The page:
A Time to Rest

by Rex Burress

Down along the riverside at Bedrock Lagoon, a Pied-billed Grebe had crawled out of the water to rest on a protruding snag. You seldom get to see those immense lobed feet set back at the end of the body as grebes hardly ever leave the water, but those pretty paddles stood out sharply as the little diver reared back to preen. Perhaps it was tuckered out from juggling a huge crayfish I had earlier observed it trying to swallow. (Succeeding!!)

Diving waterfowl are usually either flying or sitting on the water, or diving for food. Rest for them is floating on the surface and sometimes tucking their head under the wing ... if you can call it rest to be positioned on cold water often rippling with rapids or wind. Even then they take a look frequently to see if anything dangerous is approaching. For a wild animal, to live is to be eternally vigilant, and you wonder if they know sleep like most humans who snuggle on a soft bed, free from fear, unless you’re anxious about a burglar breaking in, or a disease trying to gain entrance, or a tornado blowing your house away, or a runaway car smashing into your house!

The line between life and death is sometimes very narrow for all living things. At any moment, a plant vine can be nipped at the base killing the entire assemblage, a mushroom can be attacked by maggots even before the spores fly away, a car can crash, or any small animal can be caught by a predator in the flash of an eye.

You see the winter sparrows, kinglets, and warblers flitting around the foliage, twisting their heads constantly, and behaving in such a nervous manner you wonder if they ever truly relax. I think of them when the winter storms are raging. How could they get any rest clinging to a branch whipping to and fro in the midst of howling winds? It must be a frightful experience, and yet, next day when the storm has passed and the sun shines, there they are, hopping around on the ground as if nothing ever happened.

The sparrow-junco-goldfinch-warbler group are prime targets for predators just as rabbits and mice provide that essential nourishment for larger animals. And targets they are! One time I was rock hunting in the Warner Mountains, climbing out of the shrubs onto a open flat, and exploding right before my eyes, with a noticeable "pop" of talons striking feathers, was a Cooper’s Hawk impaling a luckless junco. All that would be left was a few puffs of feathers drifting away in the breeze.

It would seem that birds of prey could rest without fear of being hit by other than a bullet, but in December I saw the unlikely encounter of a sparrow hawk up high swooping onto a vulture! Maybe the vulture soared into claimed territory that the kestrel had picked out for a spring maiden, but there was unrest in the sky. There are numerous conflicts when the nesting actually begins, when even the hummingbird will pester a pesky hawk until it leaves its territory, and Brewer’s Blackbirds are especially notorious for swooping on anything in its nesting vicinity, including the head of man.

The formidable Great Horned Owl often has its daytime rest disturbed by a bunch of jays or crows screaming at it to get out of there. Usually the owl will glide away to another resting place, hoping it can slip into a dense tree without being spotted. By night it will be a different story for perching birds, mice, rabbits, and even skunks as that tiger of the night will exert its deadly hunting expertise.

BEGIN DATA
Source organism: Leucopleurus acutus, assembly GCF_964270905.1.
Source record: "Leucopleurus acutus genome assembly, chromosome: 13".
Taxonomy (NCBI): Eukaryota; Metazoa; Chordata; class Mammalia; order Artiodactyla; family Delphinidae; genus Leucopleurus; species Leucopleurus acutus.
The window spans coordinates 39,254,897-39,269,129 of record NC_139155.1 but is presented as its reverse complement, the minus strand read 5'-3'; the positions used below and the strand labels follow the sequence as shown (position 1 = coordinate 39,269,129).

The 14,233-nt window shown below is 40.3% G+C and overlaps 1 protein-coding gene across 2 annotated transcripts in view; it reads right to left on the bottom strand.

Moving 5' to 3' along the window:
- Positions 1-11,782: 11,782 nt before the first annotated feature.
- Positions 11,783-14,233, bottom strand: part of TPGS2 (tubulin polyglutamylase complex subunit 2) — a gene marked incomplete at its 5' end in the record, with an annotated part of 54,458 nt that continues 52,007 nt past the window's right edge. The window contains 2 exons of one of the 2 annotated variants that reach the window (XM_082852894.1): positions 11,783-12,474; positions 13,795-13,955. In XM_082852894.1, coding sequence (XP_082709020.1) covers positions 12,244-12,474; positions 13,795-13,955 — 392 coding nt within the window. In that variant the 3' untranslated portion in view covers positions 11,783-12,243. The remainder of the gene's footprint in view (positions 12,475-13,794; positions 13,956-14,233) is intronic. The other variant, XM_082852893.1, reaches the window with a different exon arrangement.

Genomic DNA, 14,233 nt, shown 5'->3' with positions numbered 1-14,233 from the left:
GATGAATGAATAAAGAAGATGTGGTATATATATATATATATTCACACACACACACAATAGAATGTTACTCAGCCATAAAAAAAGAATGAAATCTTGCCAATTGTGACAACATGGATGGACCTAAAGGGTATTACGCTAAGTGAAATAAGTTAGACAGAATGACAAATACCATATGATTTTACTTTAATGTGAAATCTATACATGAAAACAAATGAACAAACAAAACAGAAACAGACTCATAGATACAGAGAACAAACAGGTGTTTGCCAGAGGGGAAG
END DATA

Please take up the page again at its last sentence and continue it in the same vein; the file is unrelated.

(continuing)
What is rest for a nest of robins as the parents labor to get the juveniles to the flying stage? Perhaps one of the parents will hover over the fledglings at night while the other will hold on to a perch until the faint light of dawn when there will be another day of constant food gathering while also watching out for danger.

What is rest for a family of Killdeer out in the open fields where the rapid runner guides the diminutive mimics into maturity. To sit out there in the pebbles, hoping they won’t be found, listening to the sounds of the night, maybe hunched near the family, must be a time of restlessness. By day, the parent Killdeer puts its life on the line in luring a hunter away from the babes. Do wild birds get enough sleep, or do they need much sleep?

Some people evidently need less sleep than others, and I am reminded that artist Salvador Dali once said the only sleep he needed was in a chair and the time it took a palette knife to drop from his hand to the floor. Most people are dependent on more than that; in fact, there is an eagerness to get into that sleep/dream mode and escape the persistent problems of society.

Sleep is a bit different out there in the forest with other wild things, bundled into a sleeping bag in a thin-walled tent, listening to the concert of the crickets or for things that go bump in the night. Some succumb to the fear of the unknown and get little rest, but for the seasoned outdoors man, it is a time of reassuring sounds and peaceful sleep.

To awaken in the hour before dawn on a summer day is to hear the rhapsody of the bird choir tuning up for a day of adventure. Even at the peril of giving away their hideaway, they are so flushed with the joy of making it through the night that they break out into song. That is one viewpoint, but the song may be partly to redefine their territories.

Donald Culross Peattie said: "The time to hear bird music is between four and six in the morning. Seven o’clock is not too late, but by eight the fine rapture is over, due, I suspect, to the contentment of the inner man that comes with breakfast; a poet should always be hungry or have a lost love." Perhaps most birds are always hungry. You seldom see Bushtits resting as they relentlessly troop through the thickets minutely examining each stem and leaf surface for a lingering aphid or snoozing spider.

Oh that I had the wings of a dove! For then would I fly away and be at rest.
--Psalm 55:6

© 2003 Rex Burress
December 10, 2003